There is not much to do in the dying town of Anarene, Texas, in the 1950s, the time and place for The Last Picture Show. This is an ongoing problem for high school seniors Duane Jackson (Jeff Bridges) and Sonny Crawford (Timothy Bottoms).  There is Sam the Lion’s (Ben Johnson) pool hall with its two tables, the movie theater, and Genevieve’s (Eileen Brennan) café.  And that is it.  When they get tired of billiards, they go to the cinema.  Instead of paying attention to the ancient motion pictures they screen, Duane and Sonny bring their dates there to make out.  Though Sonny has his own girl, he clearly has eyes for Duane’s companion, Jacy Farrow (Cybill Shepherd).  Because she is apparently taken, Sonny concerns himself with trying to get into the pants of the person he has been steady with for the past year, as an anniversary gift to boot.  She refuses him and we do not hear from her for the rest of the film.  No matter.  To fill his urges, he turns to the forty-something wife of his high school basketball coach, Ruth Popper (Cloris Leachman).  His coach asks Sonny one day to take her to a doctor’s appointment.  There is a certain longing in her for companionship that turns into a year long affair.  Though they attempt to keep it hushed up, everyone in town somehow finds out about it and does not seem to care.  Wonderful.  Meanwhile, Duane’s relationship with Jacy because to fade.  It starts with Jacy’s mother, Lois Farrow (Ellen Burstyn).  She is married to the wealthiest man in town, but has an ongoing and unconcealed adulterous relationship with a local oil rig worker, Abilene (Clu Gulager).  It is part of her quest to break up the monotony of the town by remaining titillated.  She imparts this advice to Jacy after her daughter defends Duane as a potential suitor, doubling down on the horribleness by telling the young woman to get birth control and fool around.  I guess it is something that Jacy responds by saying it is a sin, but it does not stop her from taking the other half of her mother’s input to heart.  At a Christmas party, she decides to leave to go to another soiree with a different boy.  She does this knowing that where she is going will involve communal skinny dipping, and there turns out to be a young boy swimming along with everyone else.  I wish I was making this part up.  The only thing she does not do there is have sex, but this is only because the guy she wants to sleep with says that he will not do it with her because she is still a virgin.  So, it is back to Duane for Jacy, though their first encounter goes awry when he cannot perform . . . for some reason.  It does not matter, but I do not understand the point because a few scenes later it happens anyway.  Of note, though, with the first attempt is the number of their classmates waiting outside of the motel room they rented for the deed in order to hear what it is like.  I wish this is the only scene where a group of people stand by while two people engage in sexual activity.  Though Jacy has got what she thought she needed, and breaks up with Duane, the guy from the party ends up marrying someone else. Thus, she ends up sleeping with Abilene, too.  Returning home from this act, as soon as she walks in the door and takes one look at Lois, and the mother knows what has happened.  Instead of being mad, Lois tells her daughter to move on . . . to Sonny.  This happens while Duane is out of town, having left after splitting with Jacy.  It also means that Sonny stops seeing Ruth.  Speaking of seeing, when Duane comes home to find out what has been going on between his best friend and his ex-girlfriend, Duane smashes a beer bottle in Sonny’s eye.  This is not enough to stop Jacy from wanting to marry Sonny, though she is annoyed after their Oklahoma elopement with his eyepatch.  On the way home from said rendezvous, they are stopped by an Oklahoma state trooper who had been out looking for Jacy and Sonny after she left a note for her parents.  Upon returning to Anarene, Jacy is forbidden from seeing Sonny ever again, which she apparently complies with by going off to college.  Sonny, on the other hand, is going nowhere, and this begins to sink in when one of his friends, the slow-witted Billy (Sam Bottoms) is struck in the street by a car and killed.  At first, Sonny gets in his truck and begins to leave town.  After a while, he thinks better of it and instead goes to Ruth for comfort.  She rages for a moment before telling him everything will be okay, and the film ends, thankfully.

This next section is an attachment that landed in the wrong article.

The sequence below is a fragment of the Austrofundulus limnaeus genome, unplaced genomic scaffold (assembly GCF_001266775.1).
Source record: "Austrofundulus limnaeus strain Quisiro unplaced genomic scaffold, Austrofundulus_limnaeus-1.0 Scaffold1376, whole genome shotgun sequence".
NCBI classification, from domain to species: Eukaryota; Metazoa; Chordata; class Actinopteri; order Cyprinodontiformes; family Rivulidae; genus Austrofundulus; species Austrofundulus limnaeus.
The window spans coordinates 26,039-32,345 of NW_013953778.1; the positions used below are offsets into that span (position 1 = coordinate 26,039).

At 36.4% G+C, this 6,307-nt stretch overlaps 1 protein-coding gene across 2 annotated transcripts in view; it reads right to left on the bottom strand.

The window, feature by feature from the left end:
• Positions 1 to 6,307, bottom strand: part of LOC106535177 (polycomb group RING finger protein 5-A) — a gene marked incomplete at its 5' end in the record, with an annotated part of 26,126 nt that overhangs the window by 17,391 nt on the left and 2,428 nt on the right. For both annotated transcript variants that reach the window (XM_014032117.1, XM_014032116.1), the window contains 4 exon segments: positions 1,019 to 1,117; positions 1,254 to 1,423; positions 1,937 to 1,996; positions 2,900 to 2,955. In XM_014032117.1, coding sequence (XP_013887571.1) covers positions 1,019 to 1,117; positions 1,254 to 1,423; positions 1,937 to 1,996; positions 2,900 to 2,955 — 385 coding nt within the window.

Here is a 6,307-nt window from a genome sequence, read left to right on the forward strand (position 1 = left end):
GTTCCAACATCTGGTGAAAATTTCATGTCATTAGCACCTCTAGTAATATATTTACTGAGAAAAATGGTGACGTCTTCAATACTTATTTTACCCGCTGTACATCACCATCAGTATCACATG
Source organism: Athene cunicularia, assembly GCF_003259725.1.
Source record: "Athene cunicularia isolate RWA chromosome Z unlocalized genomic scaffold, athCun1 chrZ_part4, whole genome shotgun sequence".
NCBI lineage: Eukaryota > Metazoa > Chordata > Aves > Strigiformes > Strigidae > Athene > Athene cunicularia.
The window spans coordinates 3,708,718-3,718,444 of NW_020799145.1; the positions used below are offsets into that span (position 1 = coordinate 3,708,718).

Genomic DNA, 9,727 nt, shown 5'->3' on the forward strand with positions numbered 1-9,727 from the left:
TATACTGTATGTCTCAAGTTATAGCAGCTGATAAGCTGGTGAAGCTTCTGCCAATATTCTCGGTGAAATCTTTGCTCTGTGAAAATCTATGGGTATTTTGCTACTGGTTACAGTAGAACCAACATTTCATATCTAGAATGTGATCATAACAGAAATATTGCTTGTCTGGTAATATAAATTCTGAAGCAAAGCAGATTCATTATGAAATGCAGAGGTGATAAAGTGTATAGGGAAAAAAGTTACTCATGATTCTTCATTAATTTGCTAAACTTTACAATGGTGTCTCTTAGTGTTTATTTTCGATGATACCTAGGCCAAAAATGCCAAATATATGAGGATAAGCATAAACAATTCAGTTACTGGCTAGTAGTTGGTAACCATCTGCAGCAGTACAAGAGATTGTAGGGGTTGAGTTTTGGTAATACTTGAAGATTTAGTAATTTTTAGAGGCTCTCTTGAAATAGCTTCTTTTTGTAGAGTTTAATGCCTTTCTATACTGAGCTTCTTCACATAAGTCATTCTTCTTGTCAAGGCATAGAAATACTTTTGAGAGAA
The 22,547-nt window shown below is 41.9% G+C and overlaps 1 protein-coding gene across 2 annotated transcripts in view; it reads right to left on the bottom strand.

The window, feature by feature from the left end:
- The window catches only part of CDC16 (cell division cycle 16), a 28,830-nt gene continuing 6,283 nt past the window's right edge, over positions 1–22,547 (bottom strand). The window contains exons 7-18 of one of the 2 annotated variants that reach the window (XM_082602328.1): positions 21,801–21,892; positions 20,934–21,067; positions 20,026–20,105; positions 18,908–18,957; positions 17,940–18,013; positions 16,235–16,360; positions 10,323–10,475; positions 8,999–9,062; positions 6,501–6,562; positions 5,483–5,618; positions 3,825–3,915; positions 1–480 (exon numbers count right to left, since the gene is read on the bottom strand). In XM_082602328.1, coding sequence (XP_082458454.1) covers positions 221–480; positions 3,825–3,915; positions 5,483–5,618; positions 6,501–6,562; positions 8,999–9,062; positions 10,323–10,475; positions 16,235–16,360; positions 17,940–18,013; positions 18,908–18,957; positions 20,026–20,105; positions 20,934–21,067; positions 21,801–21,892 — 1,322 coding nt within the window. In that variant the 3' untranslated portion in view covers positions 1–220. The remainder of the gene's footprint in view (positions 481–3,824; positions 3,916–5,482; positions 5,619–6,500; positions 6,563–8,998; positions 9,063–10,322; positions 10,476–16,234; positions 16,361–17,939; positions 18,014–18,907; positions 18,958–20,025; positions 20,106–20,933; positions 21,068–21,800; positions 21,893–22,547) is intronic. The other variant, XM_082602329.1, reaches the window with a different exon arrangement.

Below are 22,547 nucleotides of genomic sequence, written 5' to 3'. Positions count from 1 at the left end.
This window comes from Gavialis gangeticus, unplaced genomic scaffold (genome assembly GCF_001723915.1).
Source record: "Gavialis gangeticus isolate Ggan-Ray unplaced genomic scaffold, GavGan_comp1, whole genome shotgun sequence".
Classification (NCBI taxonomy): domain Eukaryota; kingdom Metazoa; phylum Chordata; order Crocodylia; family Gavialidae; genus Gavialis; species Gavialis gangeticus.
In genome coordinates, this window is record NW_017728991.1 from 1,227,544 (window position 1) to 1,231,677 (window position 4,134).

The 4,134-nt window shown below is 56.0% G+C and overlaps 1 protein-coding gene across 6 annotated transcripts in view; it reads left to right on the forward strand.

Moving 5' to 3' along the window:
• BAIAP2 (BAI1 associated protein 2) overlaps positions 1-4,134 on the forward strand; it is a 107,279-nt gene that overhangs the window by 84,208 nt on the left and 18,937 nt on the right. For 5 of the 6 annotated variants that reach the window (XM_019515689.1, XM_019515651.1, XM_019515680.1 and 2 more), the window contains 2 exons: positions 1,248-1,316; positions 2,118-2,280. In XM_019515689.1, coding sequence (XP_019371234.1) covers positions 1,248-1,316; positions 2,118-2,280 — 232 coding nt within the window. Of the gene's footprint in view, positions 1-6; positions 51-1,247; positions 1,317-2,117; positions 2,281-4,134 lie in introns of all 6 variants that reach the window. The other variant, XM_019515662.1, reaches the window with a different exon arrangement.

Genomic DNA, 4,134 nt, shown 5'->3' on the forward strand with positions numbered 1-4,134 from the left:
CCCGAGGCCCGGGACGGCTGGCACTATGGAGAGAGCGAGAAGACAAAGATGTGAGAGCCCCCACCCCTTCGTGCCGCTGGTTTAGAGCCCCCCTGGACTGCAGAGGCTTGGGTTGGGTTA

There is no plot in The Last Picture Show.  The only reason it has the title it does is because towards the end, with Duane about to enter the army, he and Sonny go to see the final screening at the theater.  I did not mention this moment in the last paragraph because it has little bearing on anything.  What you are seeing is a slowly dying town where the inhabitants seek to dull their boredom through intercourse.  To me, this is more of a theme than an actual plot.  As a practicing Catholic, I point to the human wreckage caused by their activities.  I am writing this review on the weekend of the sixth Sunday of Easter.  In the readings for this Sunday, the second one is from 1 Peter 3:15-18.  In it, verse seventeen states, “For it is better to suffer for doing good, if that be the will of God, than for doing evil.”  During the homily, the priest talked about martyrdom, focusing for a time on what is known as “white martyrdom.”  These are the little sacrifices we are called upon to make in our daily lives where we avoid being led into sin at the cost of something in our lives.  As a film like this one clearly demonstrates, today’s society is replete with opportunities to instill this practice.  To be sure, being a martyr does not involve comfort.  This is what all the characters are seeking order to escape the humdrum of their lives.  Society, as represented by Lois, will tell you that there is nothing wrong with fooling around.  Yet, look at the consequences.  Duane puts his best friend Sonny in the hospital.  At one point, Duane and Sonny hire a woman to have sex with Billy, who then gives the boy a bloody nose when he does not perform properly.  When Sam the Lion finds out about this, he bans Sonny from the pool hall for a time.  There is also the pain caused to Ruth.  Finally, look at the way Jacy is used.  None of this can be worth it, and they are problems that are easily avoided by saving sex for marriage.

Well, cross out another one of the AFI list from the 1970s in The Last Picture Show.  I had never heard of this movie before I watched it, and I hope to never hear of it again.  I would love it if you joined me in forgetting this film as quickly as possible after you have read this review.  Short of that, if you do encounter it, may this treatise come to mind.